On the other hand, if those events had been a major factor in the selection of songs, we might have expected "Rape Of The Young", say, or "Sons [& Daughters] Of 1984" (though it's still really their older siblings who are leading the way at this point). "Just One Victory", though, was Todd's closing number for so many years that we can't well expect to see him drag that anthem out for years to come yet, as dearly as those of us who never saw it done live might wish it. Besides, we DID have that one victory when we brought the invasion of southeast Asia to an end -- yes, we really did -- and wound up burnt to a frazzle once it came home to us that it was going to take a lot more victories than just the one. I haven't checked the set lists from the tour to compare the political thrust of pre-RNC shows with this one, however, since the server for roadkill.com seems to be located on one of the moons of Jupiter, and it takes a while for pages to load. (The site is otherwise excellent.)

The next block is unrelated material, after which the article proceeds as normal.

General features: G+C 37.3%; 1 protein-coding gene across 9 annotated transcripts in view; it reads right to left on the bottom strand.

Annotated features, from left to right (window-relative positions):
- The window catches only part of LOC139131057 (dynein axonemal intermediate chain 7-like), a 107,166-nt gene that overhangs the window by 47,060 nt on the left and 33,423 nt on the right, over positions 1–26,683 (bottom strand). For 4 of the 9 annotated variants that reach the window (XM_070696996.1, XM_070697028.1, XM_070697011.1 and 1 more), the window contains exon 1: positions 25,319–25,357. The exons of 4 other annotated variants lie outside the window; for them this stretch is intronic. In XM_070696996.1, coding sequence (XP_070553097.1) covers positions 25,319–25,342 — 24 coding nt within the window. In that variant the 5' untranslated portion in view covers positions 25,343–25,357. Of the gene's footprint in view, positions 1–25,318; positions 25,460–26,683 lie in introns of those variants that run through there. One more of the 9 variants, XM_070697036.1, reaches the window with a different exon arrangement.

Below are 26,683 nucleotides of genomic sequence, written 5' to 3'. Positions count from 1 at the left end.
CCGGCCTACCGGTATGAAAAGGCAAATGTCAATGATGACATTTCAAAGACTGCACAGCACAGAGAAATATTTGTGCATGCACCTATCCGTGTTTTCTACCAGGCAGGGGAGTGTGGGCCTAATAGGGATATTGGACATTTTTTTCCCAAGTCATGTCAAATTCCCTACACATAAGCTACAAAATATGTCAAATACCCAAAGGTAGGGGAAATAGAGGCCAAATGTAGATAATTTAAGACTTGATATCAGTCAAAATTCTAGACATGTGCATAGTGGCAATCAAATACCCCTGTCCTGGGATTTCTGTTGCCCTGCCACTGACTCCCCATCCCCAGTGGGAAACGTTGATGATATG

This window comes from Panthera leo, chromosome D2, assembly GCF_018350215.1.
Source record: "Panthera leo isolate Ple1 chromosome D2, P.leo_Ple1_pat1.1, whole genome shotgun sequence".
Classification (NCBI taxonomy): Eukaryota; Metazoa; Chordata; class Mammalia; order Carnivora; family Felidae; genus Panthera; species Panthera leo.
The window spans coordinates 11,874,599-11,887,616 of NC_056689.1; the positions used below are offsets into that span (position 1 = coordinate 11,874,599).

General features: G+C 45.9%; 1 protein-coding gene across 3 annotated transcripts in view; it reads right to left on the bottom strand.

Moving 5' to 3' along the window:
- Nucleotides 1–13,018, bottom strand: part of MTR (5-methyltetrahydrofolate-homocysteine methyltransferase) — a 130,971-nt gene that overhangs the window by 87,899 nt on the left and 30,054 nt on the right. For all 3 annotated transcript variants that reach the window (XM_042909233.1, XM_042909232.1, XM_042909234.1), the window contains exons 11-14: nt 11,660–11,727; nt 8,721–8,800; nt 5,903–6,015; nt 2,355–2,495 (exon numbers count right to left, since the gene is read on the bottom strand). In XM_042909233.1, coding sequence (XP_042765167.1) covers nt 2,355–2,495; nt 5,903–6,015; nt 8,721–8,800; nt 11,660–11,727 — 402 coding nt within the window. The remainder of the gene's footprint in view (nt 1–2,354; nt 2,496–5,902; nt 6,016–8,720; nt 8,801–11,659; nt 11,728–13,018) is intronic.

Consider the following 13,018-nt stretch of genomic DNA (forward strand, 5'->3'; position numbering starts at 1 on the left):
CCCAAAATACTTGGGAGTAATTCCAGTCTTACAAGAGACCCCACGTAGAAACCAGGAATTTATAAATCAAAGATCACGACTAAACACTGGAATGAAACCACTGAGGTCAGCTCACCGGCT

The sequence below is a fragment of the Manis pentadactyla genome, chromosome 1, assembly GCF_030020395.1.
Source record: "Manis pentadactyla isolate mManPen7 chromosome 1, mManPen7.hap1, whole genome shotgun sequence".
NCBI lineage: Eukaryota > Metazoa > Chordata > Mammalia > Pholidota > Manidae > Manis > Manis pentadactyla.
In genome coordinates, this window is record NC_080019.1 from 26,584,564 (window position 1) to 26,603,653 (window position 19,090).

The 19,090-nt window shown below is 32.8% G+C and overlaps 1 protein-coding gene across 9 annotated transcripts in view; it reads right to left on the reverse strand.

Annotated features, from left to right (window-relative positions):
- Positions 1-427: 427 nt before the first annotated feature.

[At this writing, the day after the show, 340 of your sisters and brothers are being brutalized in the jails of Philadelphia (with bails set as high as $1,000,000 for misdemeanor charges), most of them young, principled, courageous, disciplined, intelligent and non-violent; I have met them and vouch for that. For more information, see http://www.thepartysover.org/ and http://www.phillyimc.org/ -- Unpaid Political Announcement]